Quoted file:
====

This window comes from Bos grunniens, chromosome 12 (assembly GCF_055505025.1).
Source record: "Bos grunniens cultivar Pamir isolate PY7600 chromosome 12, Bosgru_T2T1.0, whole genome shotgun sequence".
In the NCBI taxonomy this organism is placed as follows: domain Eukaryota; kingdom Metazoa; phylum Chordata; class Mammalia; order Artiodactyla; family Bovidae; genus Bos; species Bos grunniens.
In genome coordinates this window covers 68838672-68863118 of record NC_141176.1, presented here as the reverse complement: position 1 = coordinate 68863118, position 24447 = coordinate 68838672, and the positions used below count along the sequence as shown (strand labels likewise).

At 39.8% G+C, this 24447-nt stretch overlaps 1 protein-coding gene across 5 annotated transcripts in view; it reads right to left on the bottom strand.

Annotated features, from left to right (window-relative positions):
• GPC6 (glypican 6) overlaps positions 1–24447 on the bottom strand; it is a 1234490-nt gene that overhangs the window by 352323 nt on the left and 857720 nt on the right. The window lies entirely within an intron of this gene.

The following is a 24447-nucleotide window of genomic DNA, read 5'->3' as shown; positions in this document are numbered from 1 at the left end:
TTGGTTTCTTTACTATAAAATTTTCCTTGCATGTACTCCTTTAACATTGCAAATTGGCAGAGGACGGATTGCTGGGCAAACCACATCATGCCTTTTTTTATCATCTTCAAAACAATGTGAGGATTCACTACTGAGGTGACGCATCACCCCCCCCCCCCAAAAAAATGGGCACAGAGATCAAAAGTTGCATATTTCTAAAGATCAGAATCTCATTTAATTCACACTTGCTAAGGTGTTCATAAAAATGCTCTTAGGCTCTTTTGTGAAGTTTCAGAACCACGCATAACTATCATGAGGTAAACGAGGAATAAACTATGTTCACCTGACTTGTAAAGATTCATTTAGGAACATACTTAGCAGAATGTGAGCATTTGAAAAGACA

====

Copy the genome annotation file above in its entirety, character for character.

This window comes from Bos grunniens, chromosome 12 (assembly GCF_055505025.1).
Source record: "Bos grunniens cultivar Pamir isolate PY7600 chromosome 12, Bosgru_T2T1.0, whole genome shotgun sequence".
In the NCBI taxonomy this organism is placed as follows: domain Eukaryota; kingdom Metazoa; phylum Chordata; class Mammalia; order Artiodactyla; family Bovidae; genus Bos; species Bos grunniens.
In genome coordinates this window covers 68838672-68863118 of record NC_141176.1, presented here as the reverse complement: position 1 = coordinate 68863118, position 24447 = coordinate 68838672, and the positions used below count along the sequence as shown (strand labels likewise).

At 39.8% G+C, this 24447-nt stretch overlaps 1 protein-coding gene across 5 annotated transcripts in view; it reads right to left on the bottom strand.

Annotated features, from left to right (window-relative positions):
• GPC6 (glypican 6) overlaps positions 1–24447 on the bottom strand; it is a 1234490-nt gene that overhangs the window by 352323 nt on the left and 857720 nt on the right. The window lies entirely within an intron of this gene.

The following is a 24447-nucleotide window of genomic DNA, read 5'->3' as shown; positions in this document are numbered from 1 at the left end:
TTGGTTTCTTTACTATAAAATTTTCCTTGCATGTACTCCTTTAACATTGCAAATTGGCAGAGGACGGATTGCTGGGCAAACCACATCATGCCTTTTTTTATCATCTTCAAAACAATGTGAGGATTCACTACTGAGGTGACGCATCACCCCCCCCCCCCAAAAAAATGGGCACAGAGATCAAAAGTTGCATATTTCTAAAGATCAGAATCTCATTTAATTCACACTTGCTAAGGTGTTCATAAAAATGCTCTTAGGCTCTTTTGTGAAGTTTCAGAACCACGCATAACTATCATGAGGTAAACGAGGAATAAACTATGTTCACCTGACTTGTAAAGATTCATTTAGGAACATACTTAGCAGAATGTGAGCATTTGAAAAGACA